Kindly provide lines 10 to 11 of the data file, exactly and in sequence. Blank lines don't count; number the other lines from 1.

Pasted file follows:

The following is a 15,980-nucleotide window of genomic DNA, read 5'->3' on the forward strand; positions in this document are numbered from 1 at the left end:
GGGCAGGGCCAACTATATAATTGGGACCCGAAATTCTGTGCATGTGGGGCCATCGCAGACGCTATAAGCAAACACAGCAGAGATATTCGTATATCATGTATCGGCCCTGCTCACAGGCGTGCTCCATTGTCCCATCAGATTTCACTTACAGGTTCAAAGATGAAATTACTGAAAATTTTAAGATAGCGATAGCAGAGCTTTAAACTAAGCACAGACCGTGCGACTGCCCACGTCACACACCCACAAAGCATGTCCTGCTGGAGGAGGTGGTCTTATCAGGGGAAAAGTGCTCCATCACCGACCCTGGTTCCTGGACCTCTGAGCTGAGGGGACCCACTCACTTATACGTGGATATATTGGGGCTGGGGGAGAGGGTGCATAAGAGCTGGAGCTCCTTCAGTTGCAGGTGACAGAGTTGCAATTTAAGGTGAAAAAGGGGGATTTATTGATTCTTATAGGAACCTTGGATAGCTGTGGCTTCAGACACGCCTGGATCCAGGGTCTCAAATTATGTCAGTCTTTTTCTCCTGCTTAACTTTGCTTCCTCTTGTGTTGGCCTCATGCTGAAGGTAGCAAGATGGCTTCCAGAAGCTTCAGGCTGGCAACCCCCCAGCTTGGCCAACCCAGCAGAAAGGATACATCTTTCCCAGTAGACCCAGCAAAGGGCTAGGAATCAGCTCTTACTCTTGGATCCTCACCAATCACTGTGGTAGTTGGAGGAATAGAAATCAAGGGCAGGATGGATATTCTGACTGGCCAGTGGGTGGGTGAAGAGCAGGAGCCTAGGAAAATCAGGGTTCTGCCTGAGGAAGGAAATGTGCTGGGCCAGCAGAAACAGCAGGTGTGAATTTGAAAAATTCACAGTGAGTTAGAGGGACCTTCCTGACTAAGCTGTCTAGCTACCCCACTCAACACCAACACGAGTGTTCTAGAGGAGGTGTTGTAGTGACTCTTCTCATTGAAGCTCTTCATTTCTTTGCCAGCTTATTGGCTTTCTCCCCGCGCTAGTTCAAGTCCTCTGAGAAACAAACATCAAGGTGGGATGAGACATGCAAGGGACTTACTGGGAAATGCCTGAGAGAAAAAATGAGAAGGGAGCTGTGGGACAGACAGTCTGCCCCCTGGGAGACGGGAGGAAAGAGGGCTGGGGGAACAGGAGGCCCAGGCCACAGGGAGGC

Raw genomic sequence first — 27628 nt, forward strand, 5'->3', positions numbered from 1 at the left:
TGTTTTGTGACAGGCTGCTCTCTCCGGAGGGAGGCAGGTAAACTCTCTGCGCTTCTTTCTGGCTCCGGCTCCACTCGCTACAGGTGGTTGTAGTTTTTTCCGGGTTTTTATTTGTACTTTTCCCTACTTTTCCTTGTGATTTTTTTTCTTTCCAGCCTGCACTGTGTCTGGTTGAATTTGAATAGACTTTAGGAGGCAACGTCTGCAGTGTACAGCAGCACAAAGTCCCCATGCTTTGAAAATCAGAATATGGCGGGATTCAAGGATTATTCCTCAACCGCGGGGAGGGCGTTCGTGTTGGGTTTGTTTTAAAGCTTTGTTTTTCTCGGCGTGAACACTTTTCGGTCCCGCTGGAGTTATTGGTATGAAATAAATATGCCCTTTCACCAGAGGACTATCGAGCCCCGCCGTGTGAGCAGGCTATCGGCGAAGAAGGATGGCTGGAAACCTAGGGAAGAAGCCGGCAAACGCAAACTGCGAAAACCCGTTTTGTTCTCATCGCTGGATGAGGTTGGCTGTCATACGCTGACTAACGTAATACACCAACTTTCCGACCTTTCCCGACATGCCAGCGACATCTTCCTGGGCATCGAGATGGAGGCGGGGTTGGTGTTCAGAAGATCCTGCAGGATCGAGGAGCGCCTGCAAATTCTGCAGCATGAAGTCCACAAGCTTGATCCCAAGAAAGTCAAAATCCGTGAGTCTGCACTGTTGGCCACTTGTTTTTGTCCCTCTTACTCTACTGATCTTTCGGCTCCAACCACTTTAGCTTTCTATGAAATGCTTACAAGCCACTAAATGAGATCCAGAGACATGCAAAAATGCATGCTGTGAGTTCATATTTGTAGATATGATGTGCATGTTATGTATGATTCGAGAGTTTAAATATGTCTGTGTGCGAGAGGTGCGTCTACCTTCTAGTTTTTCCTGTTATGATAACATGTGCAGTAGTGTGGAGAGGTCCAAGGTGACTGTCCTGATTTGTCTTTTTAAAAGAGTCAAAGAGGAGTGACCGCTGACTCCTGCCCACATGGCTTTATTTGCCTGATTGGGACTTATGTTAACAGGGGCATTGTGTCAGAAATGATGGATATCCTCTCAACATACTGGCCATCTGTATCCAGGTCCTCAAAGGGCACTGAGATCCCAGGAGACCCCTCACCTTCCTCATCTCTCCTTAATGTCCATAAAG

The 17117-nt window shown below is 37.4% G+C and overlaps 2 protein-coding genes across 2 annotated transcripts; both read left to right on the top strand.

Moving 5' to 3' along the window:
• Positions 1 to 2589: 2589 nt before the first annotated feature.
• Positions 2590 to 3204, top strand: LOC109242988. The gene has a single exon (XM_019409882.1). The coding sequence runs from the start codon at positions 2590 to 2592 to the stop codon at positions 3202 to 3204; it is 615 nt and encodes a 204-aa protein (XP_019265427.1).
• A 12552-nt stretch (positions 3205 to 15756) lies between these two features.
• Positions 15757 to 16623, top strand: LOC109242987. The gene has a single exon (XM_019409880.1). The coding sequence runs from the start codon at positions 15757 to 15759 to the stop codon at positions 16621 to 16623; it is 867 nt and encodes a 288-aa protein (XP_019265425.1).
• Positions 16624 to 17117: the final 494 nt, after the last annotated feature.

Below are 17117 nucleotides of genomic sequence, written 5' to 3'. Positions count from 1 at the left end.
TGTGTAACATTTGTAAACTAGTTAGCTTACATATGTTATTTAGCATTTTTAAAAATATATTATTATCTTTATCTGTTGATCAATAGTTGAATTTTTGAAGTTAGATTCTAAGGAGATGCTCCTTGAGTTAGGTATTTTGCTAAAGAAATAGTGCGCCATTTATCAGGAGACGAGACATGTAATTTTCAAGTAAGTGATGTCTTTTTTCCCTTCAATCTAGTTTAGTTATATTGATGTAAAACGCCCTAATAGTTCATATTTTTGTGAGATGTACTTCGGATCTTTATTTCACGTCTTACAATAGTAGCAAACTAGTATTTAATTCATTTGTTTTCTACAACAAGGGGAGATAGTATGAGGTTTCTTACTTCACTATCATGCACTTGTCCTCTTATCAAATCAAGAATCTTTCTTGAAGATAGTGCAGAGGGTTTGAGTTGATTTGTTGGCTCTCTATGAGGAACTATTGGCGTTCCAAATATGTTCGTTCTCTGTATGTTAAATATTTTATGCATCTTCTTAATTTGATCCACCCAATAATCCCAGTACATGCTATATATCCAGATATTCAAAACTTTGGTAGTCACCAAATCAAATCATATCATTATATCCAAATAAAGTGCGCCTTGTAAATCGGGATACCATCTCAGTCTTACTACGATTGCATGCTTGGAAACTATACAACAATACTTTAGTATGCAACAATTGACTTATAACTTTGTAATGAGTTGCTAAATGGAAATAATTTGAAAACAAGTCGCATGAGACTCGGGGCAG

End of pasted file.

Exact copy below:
• Positions 15757 to 16623, top strand: LOC109242987. The gene has a single exon (XM_019409880.1). The coding sequence runs from the start codon at positions 15757 to 15759 to the stop codon at positions 16621 to 16623; it is 867 nt and encodes a 288-aa protein (XP_019265425.1).
• Positions 16624 to 17117: the final 494 nt, after the last annotated feature.